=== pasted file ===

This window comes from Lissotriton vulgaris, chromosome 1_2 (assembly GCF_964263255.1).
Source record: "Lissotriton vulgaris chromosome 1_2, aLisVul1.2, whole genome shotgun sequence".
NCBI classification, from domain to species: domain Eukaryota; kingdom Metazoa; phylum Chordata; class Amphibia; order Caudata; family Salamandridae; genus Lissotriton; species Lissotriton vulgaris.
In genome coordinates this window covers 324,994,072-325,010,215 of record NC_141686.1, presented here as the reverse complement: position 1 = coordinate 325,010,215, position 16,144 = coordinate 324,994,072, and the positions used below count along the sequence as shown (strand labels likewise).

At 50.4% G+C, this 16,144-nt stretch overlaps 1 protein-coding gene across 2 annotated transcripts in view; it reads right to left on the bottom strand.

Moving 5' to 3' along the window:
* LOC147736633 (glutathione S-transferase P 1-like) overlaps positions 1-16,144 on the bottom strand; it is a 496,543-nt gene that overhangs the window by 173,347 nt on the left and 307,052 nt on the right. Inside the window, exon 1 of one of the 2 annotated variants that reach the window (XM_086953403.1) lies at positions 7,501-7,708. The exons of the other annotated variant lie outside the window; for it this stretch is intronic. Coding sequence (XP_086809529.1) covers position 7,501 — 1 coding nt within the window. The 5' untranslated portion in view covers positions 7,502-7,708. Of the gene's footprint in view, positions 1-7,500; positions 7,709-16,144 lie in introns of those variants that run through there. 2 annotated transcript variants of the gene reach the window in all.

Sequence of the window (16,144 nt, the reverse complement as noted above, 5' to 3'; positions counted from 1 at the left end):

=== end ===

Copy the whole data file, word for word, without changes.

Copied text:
This window comes from Lissotriton vulgaris, chromosome 1_2 (assembly GCF_964263255.1).
Source record: "Lissotriton vulgaris chromosome 1_2, aLisVul1.2, whole genome shotgun sequence".
NCBI classification, from domain to species: domain Eukaryota; kingdom Metazoa; phylum Chordata; class Amphibia; order Caudata; family Salamandridae; genus Lissotriton; species Lissotriton vulgaris.
In genome coordinates this window covers 324,994,072-325,010,215 of record NC_141686.1, presented here as the reverse complement: position 1 = coordinate 325,010,215, position 16,144 = coordinate 324,994,072, and the positions used below count along the sequence as shown (strand labels likewise).

At 50.4% G+C, this 16,144-nt stretch overlaps 1 protein-coding gene across 2 annotated transcripts in view; it reads right to left on the bottom strand.

Moving 5' to 3' along the window:
* LOC147736633 (glutathione S-transferase P 1-like) overlaps positions 1-16,144 on the bottom strand; it is a 496,543-nt gene that overhangs the window by 173,347 nt on the left and 307,052 nt on the right. Inside the window, exon 1 of one of the 2 annotated variants that reach the window (XM_086953403.1) lies at positions 7,501-7,708. The exons of the other annotated variant lie outside the window; for it this stretch is intronic. Coding sequence (XP_086809529.1) covers position 7,501 — 1 coding nt within the window. The 5' untranslated portion in view covers positions 7,502-7,708. Of the gene's footprint in view, positions 1-7,500; positions 7,709-16,144 lie in introns of those variants that run through there. 2 annotated transcript variants of the gene reach the window in all.

Sequence of the window (16,144 nt, the reverse complement as noted above, 5' to 3'; positions counted from 1 at the left end):